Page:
If it were not for an Expo 86 advertisement in a British magazine, Adel Gamar’s life trajectory could have gone in a dramatically different direction.
In 1986, his family left Libya, then under the rule of Muammar Gaddafi, following the U.S. bombing in Tripoli. They temporarily settled in London, where Gamar’s father spotted the ad and decided Metro Vancouver would be his family’s permanent home.
Within a year, they had taken up residence in Coquitlam.
“We were [in London] for about six months in limbo trying to figure out where to go,” said Gamar, who was 10 years old at the time. “Had he not read that paper that day, I really don’t know where I’d be.”
Now, Gamar is hoping to lead the city he calls home as he vies for the mayor’s chair in the Oct. 20 civic election, running on a platform of improving housing affordability and being more collaborative with residents in shaping city policy.
He brings an impressive resume to the race.
The 42-year-old father of five has a master’s degree in public administration from Harvard, where he also taught at the Kennedy School of Government and was a policy fellow at Harvard Law School. He spent many years working overseas, first teaching at a technology school in Dubai before taking on a role at the College of the North Atlantic in Qatar and advising UNESCO as an education specialist.
He moved back to Coquitlam in 2015, when he co-founded the Gamar Leadership Group, which consults with corporations, non-profits and government agencies on leadership development.
But there is one area that is lacking in Gamar’s curriculum vitae as he vies for the top job on Coquitlam council: He has never held elected office and his only political experience came when he ran unsuccessfully for the NDP nomination in Port Moody-Coquitlam, which he lost to Rick Glumac.
Gamar spins his political inexperience as a positive, telling The Tri-City News he will bring fresh ideas to the role.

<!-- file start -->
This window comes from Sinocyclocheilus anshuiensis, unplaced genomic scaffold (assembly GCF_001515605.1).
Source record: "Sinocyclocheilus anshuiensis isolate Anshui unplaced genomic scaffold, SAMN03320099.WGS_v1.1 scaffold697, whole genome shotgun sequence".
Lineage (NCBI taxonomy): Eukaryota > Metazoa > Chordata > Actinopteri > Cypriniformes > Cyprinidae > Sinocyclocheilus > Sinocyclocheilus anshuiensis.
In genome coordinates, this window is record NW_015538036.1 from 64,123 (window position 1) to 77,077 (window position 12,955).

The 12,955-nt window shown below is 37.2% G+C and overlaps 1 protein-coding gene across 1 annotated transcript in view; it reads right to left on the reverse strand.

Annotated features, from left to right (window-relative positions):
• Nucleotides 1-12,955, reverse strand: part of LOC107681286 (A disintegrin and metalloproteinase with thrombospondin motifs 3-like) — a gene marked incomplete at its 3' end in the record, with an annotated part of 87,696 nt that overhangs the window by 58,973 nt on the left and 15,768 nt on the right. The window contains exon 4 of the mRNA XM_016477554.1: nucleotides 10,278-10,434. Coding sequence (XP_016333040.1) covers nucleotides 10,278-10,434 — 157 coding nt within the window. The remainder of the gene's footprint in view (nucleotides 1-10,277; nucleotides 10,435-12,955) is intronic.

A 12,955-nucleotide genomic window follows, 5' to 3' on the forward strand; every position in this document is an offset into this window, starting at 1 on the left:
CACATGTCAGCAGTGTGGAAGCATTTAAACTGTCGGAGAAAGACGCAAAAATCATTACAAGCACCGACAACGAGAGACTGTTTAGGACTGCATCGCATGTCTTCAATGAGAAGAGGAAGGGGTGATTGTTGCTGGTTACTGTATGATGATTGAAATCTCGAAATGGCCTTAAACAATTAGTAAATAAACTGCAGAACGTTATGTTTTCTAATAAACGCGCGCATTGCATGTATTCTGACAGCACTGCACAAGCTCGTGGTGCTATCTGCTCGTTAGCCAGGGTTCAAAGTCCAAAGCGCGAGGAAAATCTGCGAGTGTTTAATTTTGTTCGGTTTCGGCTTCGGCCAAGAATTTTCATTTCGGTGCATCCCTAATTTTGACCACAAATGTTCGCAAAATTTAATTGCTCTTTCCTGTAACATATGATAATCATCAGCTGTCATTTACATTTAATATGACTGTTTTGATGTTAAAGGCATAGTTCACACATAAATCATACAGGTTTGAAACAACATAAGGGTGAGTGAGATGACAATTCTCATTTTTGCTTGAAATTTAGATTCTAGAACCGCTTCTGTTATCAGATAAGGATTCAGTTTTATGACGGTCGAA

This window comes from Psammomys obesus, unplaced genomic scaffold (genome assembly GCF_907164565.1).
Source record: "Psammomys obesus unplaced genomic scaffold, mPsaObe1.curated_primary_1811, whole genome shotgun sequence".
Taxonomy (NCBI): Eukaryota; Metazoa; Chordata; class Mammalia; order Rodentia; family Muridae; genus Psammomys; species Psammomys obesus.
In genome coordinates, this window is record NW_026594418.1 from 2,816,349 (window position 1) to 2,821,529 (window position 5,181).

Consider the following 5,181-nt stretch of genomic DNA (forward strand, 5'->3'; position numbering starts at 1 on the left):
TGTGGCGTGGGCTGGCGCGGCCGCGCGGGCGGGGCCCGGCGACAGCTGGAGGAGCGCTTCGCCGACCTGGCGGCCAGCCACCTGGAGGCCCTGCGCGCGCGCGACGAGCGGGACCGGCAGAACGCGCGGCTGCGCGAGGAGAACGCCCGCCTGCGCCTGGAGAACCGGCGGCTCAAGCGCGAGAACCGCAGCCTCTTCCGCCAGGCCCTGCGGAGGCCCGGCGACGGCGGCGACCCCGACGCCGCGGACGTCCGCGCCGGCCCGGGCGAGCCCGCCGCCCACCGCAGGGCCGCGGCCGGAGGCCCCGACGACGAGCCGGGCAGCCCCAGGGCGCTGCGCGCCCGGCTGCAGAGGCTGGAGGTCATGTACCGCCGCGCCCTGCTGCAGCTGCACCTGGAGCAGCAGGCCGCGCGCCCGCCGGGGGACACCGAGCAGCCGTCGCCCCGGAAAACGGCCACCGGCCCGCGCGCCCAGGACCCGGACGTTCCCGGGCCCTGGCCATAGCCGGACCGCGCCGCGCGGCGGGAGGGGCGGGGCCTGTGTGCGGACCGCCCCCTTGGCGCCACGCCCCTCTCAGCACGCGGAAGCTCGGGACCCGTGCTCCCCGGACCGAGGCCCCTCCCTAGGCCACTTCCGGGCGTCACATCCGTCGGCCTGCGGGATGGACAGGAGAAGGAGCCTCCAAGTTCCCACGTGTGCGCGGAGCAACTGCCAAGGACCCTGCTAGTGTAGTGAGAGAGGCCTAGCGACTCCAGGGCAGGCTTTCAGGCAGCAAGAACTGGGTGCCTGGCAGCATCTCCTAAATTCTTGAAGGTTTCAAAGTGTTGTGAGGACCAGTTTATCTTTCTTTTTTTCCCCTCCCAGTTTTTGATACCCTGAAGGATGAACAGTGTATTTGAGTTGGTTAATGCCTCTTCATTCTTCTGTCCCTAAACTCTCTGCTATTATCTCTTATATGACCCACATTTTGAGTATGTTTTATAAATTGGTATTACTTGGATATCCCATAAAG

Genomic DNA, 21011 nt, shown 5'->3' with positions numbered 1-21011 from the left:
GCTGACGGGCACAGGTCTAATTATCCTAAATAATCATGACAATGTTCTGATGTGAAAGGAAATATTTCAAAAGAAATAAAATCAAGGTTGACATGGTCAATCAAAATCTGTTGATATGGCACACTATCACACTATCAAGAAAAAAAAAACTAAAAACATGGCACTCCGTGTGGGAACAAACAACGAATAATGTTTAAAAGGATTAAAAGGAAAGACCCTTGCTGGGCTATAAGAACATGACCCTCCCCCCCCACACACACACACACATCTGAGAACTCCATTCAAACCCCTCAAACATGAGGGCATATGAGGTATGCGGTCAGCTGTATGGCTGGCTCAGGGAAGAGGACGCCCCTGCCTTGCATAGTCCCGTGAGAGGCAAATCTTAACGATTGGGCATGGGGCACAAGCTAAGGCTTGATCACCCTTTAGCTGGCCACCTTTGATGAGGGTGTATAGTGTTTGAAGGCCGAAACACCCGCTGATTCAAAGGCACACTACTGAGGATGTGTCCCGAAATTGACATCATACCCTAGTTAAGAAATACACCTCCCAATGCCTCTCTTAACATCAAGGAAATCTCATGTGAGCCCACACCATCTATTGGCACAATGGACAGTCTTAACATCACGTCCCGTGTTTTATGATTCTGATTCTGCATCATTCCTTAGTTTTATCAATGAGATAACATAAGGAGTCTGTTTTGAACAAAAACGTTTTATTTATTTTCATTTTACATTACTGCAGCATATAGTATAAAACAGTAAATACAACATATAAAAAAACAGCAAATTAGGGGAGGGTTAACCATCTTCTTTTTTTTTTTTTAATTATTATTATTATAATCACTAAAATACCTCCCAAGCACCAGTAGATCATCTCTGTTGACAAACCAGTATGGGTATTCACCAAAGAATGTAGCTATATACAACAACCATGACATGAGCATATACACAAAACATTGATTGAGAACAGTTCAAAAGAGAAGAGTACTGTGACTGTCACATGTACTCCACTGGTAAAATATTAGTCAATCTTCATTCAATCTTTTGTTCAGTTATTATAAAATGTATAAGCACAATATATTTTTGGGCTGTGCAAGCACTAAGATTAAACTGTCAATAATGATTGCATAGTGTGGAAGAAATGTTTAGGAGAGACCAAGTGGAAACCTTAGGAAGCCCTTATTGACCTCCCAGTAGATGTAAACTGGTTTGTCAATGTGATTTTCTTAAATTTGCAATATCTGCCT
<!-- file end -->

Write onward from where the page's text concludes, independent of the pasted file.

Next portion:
“People think that to run for mayor requires you to work first as a city councillor as a way to build your resume as opposed to saying, ‘Do you have the skill set?’” he said.
Housing affordability is one area where Gamar believes Mayor Richard Stewart has failed residents. While many new units have been built in the last few years, they are predominantly one- and two-bedroom condos, which is not big enough for residents with growing families, he said.
Noting that more than 90,000 people are expected to move to Coquitlam over the next few decades, more housing is going to have to be built, particularly three- and four-bedroom units. But new development should be concentrated around rapid transit, like in the City Centre, he said, noting older neighbourhoods like Austin Heights cannot handle the increased population and traffic.
“We need to build,” he said, “but it needs to be done in a way that is responsible and responsive to the needs of the city.”
The municipality must also do a better job of advocating for affordable housing at the regional and provincial levels, he said, and more can be done to leverage developers for important amenities, like daycare spaces.
Many of the affordability initiatives must be conducted collaboratively at Metro Vancouver, he said, so that developers can’t play cities off one another by threatening to build their projects in other parts of the region.
Gamar stressed a need for collaboration with residents and said he wants to improve communication between the citizens and city hall. That means facilitating town halls and meetings where people feel comfortable sharing their ideas and participating in shaping policy, a skill he said he has acquired through his consulting career.
“[The public hearing process] is very intimidating,” he said. “That says to me the process is not the best course for getting public buy-in.”
With his professional and academic work, Gamar said he has learned how other cities have made strides in addressing the housing affordability problem. In Boston, for example, he said the mayor’s office has been successful at increasing housing stock while getting buy-in from the community, which has been resistant to densification initiatives.
An ability to see a broader perspective and to look beyond the region for solutions is something Gamar said is currently lacking in the Coquitlam mayor’s office.
“If you have somebody who has only lived here, has only been exposed to here and been in a bubble, a political bubble for so long, perhaps they are out of innovative ideas,” he said. “They’re out of steam. Perhaps they were not aware of what is working out there, and I have that experience.”